The beauty of reading a book of short stories is the range and scope of people, places and plots that evolve. We move smoothly from a Bangla Jungle, to the Danube River and then to a winter beach scene in Melbourne. Again, the themes vary widely, but in most stories everyday people are examined for their hopes, fears and dreams. Some of the stories will shock the reader, some will bring comfort, and some a sense of recognition.
The author has a way of involving the reader and evoking the feeling that you are right there. Swimming in the pool, once in a zen-like state of doing laps, it is not hard to imagine the slow reaction of the swimmer, to seeing a thumb at the bottom of the pool. The swimmer senses the unreality of the situation and disbelieves what he is at first seeing. From this slowly unravelling tale, as many of the stories are, we look at children who have migrated.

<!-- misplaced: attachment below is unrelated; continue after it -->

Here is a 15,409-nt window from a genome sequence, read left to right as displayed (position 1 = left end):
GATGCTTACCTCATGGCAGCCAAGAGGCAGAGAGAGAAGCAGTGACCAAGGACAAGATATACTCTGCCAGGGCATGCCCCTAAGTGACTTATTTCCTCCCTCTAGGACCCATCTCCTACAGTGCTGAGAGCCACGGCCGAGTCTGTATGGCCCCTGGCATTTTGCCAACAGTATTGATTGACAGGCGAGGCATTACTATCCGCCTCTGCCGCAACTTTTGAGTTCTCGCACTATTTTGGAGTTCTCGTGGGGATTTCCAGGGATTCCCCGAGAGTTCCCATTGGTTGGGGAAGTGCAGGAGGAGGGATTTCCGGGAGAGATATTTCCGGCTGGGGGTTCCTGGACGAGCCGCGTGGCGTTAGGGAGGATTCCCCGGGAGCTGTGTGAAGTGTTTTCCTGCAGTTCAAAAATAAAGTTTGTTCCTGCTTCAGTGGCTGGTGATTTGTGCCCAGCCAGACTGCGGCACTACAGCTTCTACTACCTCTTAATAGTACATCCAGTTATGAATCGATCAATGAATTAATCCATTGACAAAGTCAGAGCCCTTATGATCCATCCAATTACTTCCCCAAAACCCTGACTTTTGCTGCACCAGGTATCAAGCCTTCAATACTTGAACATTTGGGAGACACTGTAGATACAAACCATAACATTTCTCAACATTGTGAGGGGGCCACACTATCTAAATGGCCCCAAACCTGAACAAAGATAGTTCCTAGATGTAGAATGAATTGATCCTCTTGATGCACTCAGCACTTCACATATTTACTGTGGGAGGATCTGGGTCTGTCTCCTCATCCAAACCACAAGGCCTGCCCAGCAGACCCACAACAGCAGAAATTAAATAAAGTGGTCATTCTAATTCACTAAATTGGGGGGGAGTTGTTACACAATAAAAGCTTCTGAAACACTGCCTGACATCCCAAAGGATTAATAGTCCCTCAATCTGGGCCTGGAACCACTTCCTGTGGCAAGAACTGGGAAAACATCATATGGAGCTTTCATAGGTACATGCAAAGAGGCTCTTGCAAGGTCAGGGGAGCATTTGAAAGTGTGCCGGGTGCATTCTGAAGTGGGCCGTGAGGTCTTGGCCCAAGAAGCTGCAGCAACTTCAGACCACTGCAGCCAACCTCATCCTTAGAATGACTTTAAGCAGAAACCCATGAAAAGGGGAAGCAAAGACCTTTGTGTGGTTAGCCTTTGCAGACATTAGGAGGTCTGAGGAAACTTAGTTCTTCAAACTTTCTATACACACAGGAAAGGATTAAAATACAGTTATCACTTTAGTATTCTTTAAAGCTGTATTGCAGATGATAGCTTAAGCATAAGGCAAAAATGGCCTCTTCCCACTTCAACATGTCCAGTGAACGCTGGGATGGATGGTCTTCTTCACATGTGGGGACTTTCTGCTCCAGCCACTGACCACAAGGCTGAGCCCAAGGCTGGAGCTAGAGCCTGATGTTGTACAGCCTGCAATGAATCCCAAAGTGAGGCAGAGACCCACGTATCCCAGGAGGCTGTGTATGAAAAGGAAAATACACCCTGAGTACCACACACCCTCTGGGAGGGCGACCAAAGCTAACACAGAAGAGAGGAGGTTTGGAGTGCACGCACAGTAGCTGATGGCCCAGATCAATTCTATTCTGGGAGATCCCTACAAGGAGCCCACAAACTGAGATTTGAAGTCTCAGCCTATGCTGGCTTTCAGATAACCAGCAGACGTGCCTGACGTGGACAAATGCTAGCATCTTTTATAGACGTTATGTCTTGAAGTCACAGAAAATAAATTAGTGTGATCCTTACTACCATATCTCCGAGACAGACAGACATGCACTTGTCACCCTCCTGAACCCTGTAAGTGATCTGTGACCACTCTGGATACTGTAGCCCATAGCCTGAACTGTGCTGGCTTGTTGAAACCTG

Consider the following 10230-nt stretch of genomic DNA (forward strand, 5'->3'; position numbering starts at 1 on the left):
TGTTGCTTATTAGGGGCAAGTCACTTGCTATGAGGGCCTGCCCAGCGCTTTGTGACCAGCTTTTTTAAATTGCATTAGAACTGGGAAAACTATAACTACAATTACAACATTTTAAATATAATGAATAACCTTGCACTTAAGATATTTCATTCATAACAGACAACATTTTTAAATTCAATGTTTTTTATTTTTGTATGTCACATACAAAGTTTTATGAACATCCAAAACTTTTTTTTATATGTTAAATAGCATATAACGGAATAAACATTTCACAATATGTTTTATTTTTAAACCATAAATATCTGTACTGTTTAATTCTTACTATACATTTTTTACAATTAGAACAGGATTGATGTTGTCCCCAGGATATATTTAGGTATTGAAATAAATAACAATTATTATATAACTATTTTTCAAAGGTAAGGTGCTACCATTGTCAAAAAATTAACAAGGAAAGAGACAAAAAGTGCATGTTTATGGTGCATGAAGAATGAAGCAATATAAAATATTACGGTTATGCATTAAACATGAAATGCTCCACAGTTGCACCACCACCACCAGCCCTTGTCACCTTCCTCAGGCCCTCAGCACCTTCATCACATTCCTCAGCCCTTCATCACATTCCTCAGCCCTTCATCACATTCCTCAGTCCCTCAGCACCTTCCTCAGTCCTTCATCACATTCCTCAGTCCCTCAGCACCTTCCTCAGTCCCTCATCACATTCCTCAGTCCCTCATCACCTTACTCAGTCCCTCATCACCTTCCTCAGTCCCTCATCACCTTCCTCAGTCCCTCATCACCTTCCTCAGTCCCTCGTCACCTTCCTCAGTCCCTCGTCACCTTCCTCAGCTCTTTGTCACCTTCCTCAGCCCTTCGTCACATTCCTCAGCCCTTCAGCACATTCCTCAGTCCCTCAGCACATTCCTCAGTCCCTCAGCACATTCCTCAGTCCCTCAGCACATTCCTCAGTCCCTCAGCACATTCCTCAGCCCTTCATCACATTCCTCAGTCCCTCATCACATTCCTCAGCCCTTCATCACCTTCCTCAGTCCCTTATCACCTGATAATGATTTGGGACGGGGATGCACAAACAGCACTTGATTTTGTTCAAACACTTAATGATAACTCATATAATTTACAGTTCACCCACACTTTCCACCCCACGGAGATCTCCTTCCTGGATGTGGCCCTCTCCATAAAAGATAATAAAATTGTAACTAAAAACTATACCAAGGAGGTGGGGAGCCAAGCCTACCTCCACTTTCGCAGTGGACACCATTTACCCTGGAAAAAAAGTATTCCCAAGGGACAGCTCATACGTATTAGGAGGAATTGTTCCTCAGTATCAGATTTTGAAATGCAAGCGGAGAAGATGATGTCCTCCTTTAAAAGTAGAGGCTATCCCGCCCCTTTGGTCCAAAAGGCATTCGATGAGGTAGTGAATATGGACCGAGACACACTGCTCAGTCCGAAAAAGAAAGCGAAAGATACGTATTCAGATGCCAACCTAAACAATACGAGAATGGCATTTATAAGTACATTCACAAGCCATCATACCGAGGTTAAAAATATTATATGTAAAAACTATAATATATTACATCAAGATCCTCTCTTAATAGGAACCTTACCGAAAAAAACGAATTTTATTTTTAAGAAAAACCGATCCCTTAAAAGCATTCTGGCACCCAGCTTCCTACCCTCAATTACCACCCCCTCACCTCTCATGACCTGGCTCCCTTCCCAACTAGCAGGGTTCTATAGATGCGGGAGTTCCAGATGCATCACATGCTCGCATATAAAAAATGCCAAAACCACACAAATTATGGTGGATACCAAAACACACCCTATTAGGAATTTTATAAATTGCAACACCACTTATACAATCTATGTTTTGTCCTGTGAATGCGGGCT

Some of the families came to Australia for the warmer climate, but none forgot or gave up many traditions or customs of their homeland. As bedtime stories are told about the lives and people from the old country, there is a duality of loyalties and dreams that builds up. Some find this comforting, others find it distressing and can’t cope. There are many dark thoughts and feelings explored here. And the loneliness and isolation of aged people of all cultures, is revealed.
A.S. Patric’s writing is clear, concise and understated. He allows the readers to interpret a situation through their own eyes and experiences. Often this is disturbing and uncomfortable. His stories cover such a wide range of topics that, beginning a new story is similar to beginning a new book.